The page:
Mike Edwards (basketball)

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Mike Edwards
Shooting guard
Personal information
Born early 1950s
Nationality American
Listed height 6 ft 2 in (1.88 m)
Listed weight 180 lb (82 kg)
Career information
High school Greenfield-Central
(Greenfield, Indiana)
College Tennessee (1970–1973)
NBA draft 1973 / Undrafted
Career highlights and awards

Mike Edwards (born early 1950s) is a former American basketball player best known for his high school and collegiate careers in the United States rather than his professional career in Mexico. He played for the University of Tennessee between 1970–71 and 1972–73 and was named the 1972 co-Southeastern Conference Men's Basketball Player of the Year. He has been enshrined in the Indiana Basketball Hall of Fame as part of its Class of 2003, and in February 2009 was chosen to the Tennessee All-Century Team, commemorating the greatest 20 players in program history.

High school[edit]

A native of Greenfield, Indiana, Edwards starred at Greenfield-Central High School in the late 1960s.[1] During his four-year career, the 6'2", 180-pound shooting guard scored 2,343 points and averaged 34.4 points per game between his junior and senior years.[1] His 36.4 points per game average in 1968–69 led the state and he was named a high school All-American.[1][2] Edwards earned the nickname the "Greenfield Gunner" for his shooting and scoring abilities.[2] When it came to his decision to play for the Volunteers, Tennessee's head coach Ray Mears offered Edwards a scholarship without even having seen him play competitively in person.[2] Mears was attending a coaching clinic at Ball State University and told Edwards to take some jump shots from the perimeter.[2] Edwards impressed Mears, and the next fall he was enrolled at the school.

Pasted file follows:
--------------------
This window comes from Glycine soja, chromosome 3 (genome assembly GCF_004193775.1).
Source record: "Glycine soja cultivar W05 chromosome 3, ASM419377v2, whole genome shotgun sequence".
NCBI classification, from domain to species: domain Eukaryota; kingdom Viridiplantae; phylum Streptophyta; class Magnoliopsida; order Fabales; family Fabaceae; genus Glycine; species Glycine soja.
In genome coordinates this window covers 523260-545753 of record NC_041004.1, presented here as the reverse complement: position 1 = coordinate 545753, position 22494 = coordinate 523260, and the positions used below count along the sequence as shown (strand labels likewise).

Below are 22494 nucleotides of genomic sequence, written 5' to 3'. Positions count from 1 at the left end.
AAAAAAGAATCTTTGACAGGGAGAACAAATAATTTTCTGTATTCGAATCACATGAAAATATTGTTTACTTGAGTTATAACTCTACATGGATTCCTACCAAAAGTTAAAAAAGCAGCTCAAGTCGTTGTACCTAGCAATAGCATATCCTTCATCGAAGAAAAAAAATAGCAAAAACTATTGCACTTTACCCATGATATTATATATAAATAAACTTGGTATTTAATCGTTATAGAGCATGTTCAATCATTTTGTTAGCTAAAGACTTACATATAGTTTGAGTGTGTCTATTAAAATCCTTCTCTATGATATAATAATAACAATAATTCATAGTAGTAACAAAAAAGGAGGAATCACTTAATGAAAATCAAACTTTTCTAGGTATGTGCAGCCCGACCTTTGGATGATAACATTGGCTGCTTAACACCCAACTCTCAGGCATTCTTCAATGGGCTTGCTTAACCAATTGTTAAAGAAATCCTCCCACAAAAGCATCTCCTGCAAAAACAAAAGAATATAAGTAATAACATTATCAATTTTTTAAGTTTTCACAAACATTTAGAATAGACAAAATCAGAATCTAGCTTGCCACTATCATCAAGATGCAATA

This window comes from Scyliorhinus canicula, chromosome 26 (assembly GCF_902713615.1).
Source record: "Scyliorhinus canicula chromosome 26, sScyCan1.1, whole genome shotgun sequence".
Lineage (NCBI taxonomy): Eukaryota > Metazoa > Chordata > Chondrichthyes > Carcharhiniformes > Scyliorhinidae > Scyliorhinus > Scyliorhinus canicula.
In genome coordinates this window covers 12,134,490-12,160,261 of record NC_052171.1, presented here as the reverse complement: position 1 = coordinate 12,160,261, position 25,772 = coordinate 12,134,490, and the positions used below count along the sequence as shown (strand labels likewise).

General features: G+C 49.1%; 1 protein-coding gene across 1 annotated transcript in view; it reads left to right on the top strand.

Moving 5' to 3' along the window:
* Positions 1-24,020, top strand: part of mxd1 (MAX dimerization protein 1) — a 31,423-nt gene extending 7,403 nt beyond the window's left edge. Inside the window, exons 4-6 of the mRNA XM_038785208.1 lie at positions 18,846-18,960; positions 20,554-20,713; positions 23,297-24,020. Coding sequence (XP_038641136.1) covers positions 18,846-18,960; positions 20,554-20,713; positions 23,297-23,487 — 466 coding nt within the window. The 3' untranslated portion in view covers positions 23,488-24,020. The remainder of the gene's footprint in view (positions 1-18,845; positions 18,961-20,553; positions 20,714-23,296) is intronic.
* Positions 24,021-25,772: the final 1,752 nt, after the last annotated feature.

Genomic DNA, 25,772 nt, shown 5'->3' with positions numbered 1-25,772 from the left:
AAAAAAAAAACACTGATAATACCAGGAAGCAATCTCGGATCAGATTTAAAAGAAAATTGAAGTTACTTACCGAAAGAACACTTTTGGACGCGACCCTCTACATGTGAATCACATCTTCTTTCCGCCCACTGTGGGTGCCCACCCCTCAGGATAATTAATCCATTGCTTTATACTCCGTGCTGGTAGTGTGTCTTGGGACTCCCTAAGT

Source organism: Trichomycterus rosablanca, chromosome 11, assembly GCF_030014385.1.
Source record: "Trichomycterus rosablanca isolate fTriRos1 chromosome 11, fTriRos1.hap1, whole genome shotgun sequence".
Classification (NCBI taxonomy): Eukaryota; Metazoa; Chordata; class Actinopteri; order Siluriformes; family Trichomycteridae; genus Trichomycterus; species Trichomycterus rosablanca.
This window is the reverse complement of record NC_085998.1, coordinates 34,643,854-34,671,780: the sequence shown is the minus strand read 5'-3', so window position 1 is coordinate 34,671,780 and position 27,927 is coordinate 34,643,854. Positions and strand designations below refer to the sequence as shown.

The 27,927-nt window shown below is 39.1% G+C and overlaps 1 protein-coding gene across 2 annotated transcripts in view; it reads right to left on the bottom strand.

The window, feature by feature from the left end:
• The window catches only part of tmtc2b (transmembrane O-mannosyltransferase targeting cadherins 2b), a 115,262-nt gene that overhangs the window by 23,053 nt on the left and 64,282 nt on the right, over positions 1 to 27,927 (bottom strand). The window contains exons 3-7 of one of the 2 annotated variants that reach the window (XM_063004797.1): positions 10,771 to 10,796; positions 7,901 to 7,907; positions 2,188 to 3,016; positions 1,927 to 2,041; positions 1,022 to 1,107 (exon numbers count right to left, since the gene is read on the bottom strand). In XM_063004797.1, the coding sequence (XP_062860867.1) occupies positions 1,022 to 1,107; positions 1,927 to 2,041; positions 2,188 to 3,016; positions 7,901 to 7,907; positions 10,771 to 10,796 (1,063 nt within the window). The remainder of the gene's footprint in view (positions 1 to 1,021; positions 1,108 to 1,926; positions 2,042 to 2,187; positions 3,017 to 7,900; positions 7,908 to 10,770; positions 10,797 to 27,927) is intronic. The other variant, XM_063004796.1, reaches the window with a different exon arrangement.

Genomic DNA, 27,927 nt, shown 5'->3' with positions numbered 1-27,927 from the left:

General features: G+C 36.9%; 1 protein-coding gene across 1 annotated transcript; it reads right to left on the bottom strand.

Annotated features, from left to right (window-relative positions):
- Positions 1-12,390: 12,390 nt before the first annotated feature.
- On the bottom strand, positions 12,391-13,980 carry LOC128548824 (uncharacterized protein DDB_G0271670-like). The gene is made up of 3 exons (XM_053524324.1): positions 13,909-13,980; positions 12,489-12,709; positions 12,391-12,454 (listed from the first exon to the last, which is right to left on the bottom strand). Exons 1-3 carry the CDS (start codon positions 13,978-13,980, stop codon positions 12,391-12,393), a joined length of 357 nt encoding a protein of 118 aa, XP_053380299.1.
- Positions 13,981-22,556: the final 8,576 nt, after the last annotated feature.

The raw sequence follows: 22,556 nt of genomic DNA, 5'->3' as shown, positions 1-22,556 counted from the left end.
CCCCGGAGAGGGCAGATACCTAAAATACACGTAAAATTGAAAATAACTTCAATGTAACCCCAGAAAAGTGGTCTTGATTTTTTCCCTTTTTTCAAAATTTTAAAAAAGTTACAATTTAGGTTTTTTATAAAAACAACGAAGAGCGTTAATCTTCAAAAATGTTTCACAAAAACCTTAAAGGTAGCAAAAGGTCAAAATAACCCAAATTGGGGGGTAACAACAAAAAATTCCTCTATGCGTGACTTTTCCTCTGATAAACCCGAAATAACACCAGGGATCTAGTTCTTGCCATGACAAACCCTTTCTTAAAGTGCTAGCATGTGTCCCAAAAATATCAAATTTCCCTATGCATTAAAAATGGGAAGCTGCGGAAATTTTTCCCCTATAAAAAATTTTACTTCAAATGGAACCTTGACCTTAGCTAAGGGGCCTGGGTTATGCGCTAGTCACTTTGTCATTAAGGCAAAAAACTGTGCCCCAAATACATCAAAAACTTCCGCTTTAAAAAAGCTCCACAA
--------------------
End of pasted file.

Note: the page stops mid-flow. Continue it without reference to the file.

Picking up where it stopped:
College and later life[edit]

Due to NCAA eligibility rules at the time, college freshmen were not allowed to play varsity sports.[1] Edwards played for Tennessee's freshman team in 1969–70 and averaged 30.1 points per game on the team.[1] He was able to play varsity from his sophomore through senior years, and in just three seasons he scored 1,343 points in 77 career games.[3] He scored 572 field goals on 1,265 attempts during an era when no three-point field goal line existed.[3] As a pure jumpshooter, Edwards later claimed that it "would have been interesting" to see how many more points he would have scored if a three-point line had existed.[2]

In his first varsity season the Volunteers earned a berth into the 1971 National Invitation Tournament, reaching the quarterfinals before bowing out to Duke, 74–68.[4] They finished in second place in the SEC with a 13–5 conference record. The following year, Edwards helped lead Tennessee to an SEC regular season co-championship with Kentucky behind a 14–4 conference record.[5] They did not qualify for any postseason tournament, although Edwards was named the co-SEC Player of the Year.[2] In addition, he was named an Academic All-American.[1] In 1972–73, Edwards final season, the Volunteers tied for second place with two other schools and once again failed to earn any postseason berths.[6] Edwards concluded his collegiate career with a second consecutive All-SEC First Team selection as well as a third consecutive Academic All-SEC selection.[1][7]

After college he played professionally in Mexico before officially retiring from basketball. He then got into coaching, first at various high schools and then at Emory and Henry College, Maryville College and finally Carson–Newman University.[1] Eventually he switched careers and now is a high school teacher at William Blount High School in Maryville, Tennessee [1], having formerly taught at Farragut High School in Knoxville, Tennessee.[2]

References[edit]

  1. ^ a b c d e f g h "Mike Edwards". hoopshall.com. Indiana Basketball Hall of Fame. Retrieved October 14, 2011. 
  2. ^ a b c d e f Phillips, Wayne (April 21, 2010). "'Greenfield Gunner' Mike Edwards Speaks To B&G Club Supporters". The Greenville Sun. Retrieved October 14, 2011. 
  3. ^ a b "Tennessee Basketball Announces All-Century Team". University of Tennessee. Retrieved October 14, 2011. 
  4. ^ ESPN Editors (2009). ESPN College Basketball Encyclopedia: The Complete History of the Men's Game. New York, NY: Random House, Inc. p. 784. ISBN 978-0-345-51392-2. 
  5. ^ ESPN Editors (2009). ESPN College Basketball Encyclopedia: The Complete History of the Men's Game. New York, NY: Random House, Inc. p. 785. ISBN 978-0-345-51392-2. 
  6. ^ ESPN Editors (2009). ESPN College Basketball Encyclopedia: The Complete History of the Men's Game. New York, NY: Random House, Inc. p. 794. ISBN 978-0-345-51392-2. 
  7. ^ "Men's Basketball – All-Time Award Winners". SECDigitalNetwork.com. Southeastern Conference. November 2, 2002. Retrieved October 14, 2011.